In Tolkien’s ‘Ring’ trilogy there’s a scene in the first book, The Fellowship of the Ring, where Frodo, the hairy-toed hero challenged with destroying the Ring, is attacked by the Ring Wraiths, the Nazgul. Mixing our genres a moment, let’s just say that these former Kings have gone over to the Dark Side. The Ring is their Force; slaves to its power, it determines their destiny. Unsurprisingly, they’re pretty keen to get the ring back, and run old Frodo through attempting to do so. Frodo, being stabbed by a cursed blade, a Mordor blade, begins to transform. Mixing our film genres yet again, it’s rather like a Dementor, sucking not just the happiness out of him, but his will to live too. He’s becoming a shadow-human; living somewhere between the dark world of Mordor and the ‘real’ world of Middle Earth. His eyes glaze over as if he’s wearing those freaky Halloween contact lenses and he becomes all pallid and sweaty; but a couple of Paracetamol won’t sort him out, he needs Elvish medicine, and there’s no Co-op pharmacy anywhere to hand.
Frodo should be a warning to us about the real impact of these brewing mega-mergers. As I wrote in my last post, there’s a lot of debate about the potential implications of ABI buying SAB. Will it be an opportunity for the small guys? Will the middle-rankers be able to pick up some tasty titbits that fall from the table? We will see in due course of course, as a period of intense restructuring will be catalyzed across the industry by the deal, should it go through.
Despite the huge resources of these mega-brewers; people, time, money, the truth is all these businesses want to do is focus. Focus on simplifying hugely complex operations; focusing on managing families of brands; focusing on cutting back; focusing on maximising profit from doing scale activities. Fewer brew streams; fewer breweries; fewer priorities with fewer people throwing off more and more and more money. My concern is for the brands that don’t make the cut; neither one of the (very few) global focus brands; nor a big local leader. I have experienced first hand great brands – important brands – being virtually exterminated by mega-mergers. At the start of the noughties, the leading cask ale in the UK was Draught Bass, that lovely nutty pale ale that characterized great Burton brewing. But then Interbrew bought the brewing assets off Bass plc… and suddenly a treasured jewel becomes a bit-part portfolio player, its value not in the legacy and heritage it represents but the profitability it throws off in one market (the US). Immediately the brand tumbles; immediately daft marketing put in place by daft leadership fills a void that needn’t have existed in the first place. Where is Bass today? Probably on keg in a golf club selling a dozen pints a week, if you’re lucky.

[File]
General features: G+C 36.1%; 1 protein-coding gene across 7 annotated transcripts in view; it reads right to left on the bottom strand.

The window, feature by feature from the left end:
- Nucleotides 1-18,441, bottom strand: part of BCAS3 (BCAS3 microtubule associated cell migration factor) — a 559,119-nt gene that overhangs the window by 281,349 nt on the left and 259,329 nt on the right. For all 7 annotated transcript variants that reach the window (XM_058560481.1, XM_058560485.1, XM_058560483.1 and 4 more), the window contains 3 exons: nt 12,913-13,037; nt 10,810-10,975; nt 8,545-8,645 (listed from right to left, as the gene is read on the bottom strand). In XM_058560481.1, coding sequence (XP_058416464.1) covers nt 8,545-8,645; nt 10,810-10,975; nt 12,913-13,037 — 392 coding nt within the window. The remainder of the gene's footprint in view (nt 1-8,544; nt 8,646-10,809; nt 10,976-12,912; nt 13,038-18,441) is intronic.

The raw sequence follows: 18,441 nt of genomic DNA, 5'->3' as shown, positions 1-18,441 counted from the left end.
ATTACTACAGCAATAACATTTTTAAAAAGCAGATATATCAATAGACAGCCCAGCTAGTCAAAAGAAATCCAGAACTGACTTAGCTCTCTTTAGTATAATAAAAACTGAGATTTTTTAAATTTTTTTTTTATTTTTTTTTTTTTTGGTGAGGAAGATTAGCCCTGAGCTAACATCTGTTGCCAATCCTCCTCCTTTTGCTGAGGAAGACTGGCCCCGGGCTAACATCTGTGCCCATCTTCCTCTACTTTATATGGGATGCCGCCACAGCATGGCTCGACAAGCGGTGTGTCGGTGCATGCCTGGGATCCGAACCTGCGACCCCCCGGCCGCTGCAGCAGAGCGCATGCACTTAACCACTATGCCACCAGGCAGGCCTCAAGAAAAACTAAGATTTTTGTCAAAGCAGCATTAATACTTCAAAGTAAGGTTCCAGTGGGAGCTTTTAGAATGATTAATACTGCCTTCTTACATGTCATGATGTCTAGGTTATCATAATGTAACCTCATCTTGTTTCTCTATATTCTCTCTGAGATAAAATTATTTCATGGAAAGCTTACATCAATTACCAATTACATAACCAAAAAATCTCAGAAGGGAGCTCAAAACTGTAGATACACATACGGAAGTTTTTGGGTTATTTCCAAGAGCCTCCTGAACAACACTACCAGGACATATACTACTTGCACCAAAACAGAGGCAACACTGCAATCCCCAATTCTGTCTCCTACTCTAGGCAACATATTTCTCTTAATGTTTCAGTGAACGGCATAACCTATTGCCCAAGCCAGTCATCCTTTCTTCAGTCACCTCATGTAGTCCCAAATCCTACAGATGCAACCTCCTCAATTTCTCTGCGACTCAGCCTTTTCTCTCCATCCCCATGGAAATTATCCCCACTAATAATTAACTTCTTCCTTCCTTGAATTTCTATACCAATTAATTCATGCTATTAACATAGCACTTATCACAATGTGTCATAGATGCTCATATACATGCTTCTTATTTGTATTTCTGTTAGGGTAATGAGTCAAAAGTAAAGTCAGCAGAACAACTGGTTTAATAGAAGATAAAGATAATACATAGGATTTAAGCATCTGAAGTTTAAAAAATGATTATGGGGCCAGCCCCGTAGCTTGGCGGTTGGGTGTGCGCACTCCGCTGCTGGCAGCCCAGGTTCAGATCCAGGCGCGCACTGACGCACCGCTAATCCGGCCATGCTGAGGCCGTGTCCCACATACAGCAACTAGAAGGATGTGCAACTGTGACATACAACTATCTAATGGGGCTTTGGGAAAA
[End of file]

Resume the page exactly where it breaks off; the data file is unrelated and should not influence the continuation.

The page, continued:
And I was reminded of it again the other week on a trip to The Netherlands. Heineken, the dominant Dutch brewer have a range of riches to call upon there: Heineken itself; Amstel, Brand (originally from the south of the country), Affligem… and a wheat beer, Wieckse Witte. There’s a wraith brand if I ever I’ve drunk one. In the all-consuming push for growth; these marketing companies forget the product truth; forget what made the beers great. They push for the centre-ground and while they may win an election or two, they lose the distinctiveness. That’s Wieckse Witte for you: thin; bland; no bananary-ester character, no clovey yeastiness; no malt-accented body nor hoppy aroma. It’s a hazy pale lager poured from a bottle that’s had the character designed out of it. A brand that’s passed form the land of the living into a brand of virtual reality; of focus groups and social content; of believing that what people tell you on Twitter is actually true or that ‘Follows’ or ‘Likes’ amount to something. It’s a brand that’s barely concealed in its shallow grave; colour washed from its cheeks as it slowly turns into a zombie, all personality lost, just a tool, a puppet, for delivering profit. And that’s the thing with the centre-ground. You may win an election, but eventually you become unelectable. No one knows what you stand for. Everyone has forgotten what made you great. You’re just magnolia paint on unremarkable walls.
And that perversely, is the real benefit of the mega-mergers. Tread warily around the ‘profit-opportunity’ sirens that call. There may be pickings to be had, but they won’t be easily won. But, these mega-companies, with their ever-blander mega-brands, are a constant beacon to remind independent brewers and characterful brands why they exist, and why it’s a future worth scrapping for.